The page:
Date on Master's Thesis/Doctoral Dissertation

5-2019

Document Type

Doctoral Dissertation

Degree Name

Ph. D.

Department

Entrepreneurship

Degree Program

Entrepreneurship, PhD

Committee Chair

Fiet, James O.

Committee Member

Garrett, Robert P.

Committee Member

Manikas, Andrew

Committee Member

Guan, Jeff

Author's Keywords

entrepreneurship; Schumpeter; Hammer; Kirzner; IPO; venture

Abstract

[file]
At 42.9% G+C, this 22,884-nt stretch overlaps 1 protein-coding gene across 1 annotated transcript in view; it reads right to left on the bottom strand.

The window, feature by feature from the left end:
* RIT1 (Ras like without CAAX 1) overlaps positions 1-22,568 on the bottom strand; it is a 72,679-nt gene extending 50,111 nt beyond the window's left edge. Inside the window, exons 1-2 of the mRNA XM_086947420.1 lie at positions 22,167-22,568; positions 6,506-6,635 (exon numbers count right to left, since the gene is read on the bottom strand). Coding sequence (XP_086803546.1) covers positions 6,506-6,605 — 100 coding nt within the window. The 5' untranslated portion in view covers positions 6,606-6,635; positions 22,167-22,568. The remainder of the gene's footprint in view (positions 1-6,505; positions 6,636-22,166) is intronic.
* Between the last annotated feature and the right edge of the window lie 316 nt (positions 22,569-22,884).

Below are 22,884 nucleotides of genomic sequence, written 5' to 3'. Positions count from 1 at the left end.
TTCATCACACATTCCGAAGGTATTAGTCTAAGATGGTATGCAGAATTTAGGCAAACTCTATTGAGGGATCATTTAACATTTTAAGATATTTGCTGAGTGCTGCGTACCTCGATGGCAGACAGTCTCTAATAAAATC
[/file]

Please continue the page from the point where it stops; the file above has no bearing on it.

Current entrepreneurship research focuses on two types of entrepreneurial firms: (1) the firms that develop innovative novel products or services arising from technological innovation; and (2) the firms that develop innovative novel products or services arising from recognition of an opportunity in existing conditions, no type of change required. A third type of business founder has been largely ignored in the modern entrepreneurship research - - the founder who enters a competitive market with no novel product or service that he or she invented. I refer to this founder in a competitive market as a performance entrepreneur. This dissertation presents theory to argue that there are high growth opportunities in certain competitive markets and analyzes the prevalence of performance entrepreneurs among US IPO firms. Of particular interest is the performance entrepreneur who enters a new competitive market recently enabled by new technology. I present theoretical arguments (under a resource based view(RBV)) that the majority of high growth firms are performance entrepreneurship firms, not firms with innovative new products. Joseph Schumpeter opined in 1942 that technological advances were becoming too complex for entrepreneurial firms. Michael Hammer opined through the 1990s and early 2000’s that many business opportunities would arise through efficiency as a result of technological changes. I utilize these opinions and theories to advance my theory. In a stratified research effort, I reviewed SEC filings of over 500 firms that went through IPOs in the 1995-2015 period. IPO firms are firms very successful firms that have achieved high growth and are generally considered to be at the pinnacle of entrepreneurship. My interest is the business ventures pursued by successful firms. The research showed that over 80% of these firms were performance entrepreneurship firms, not firms that had developed high technology products or services. This research is important because it shines a light on an important group of entrepreneurs who have been largely ignored in the modern entrepreneurship, even though they figured prominently in the traditional entrepreneurship.

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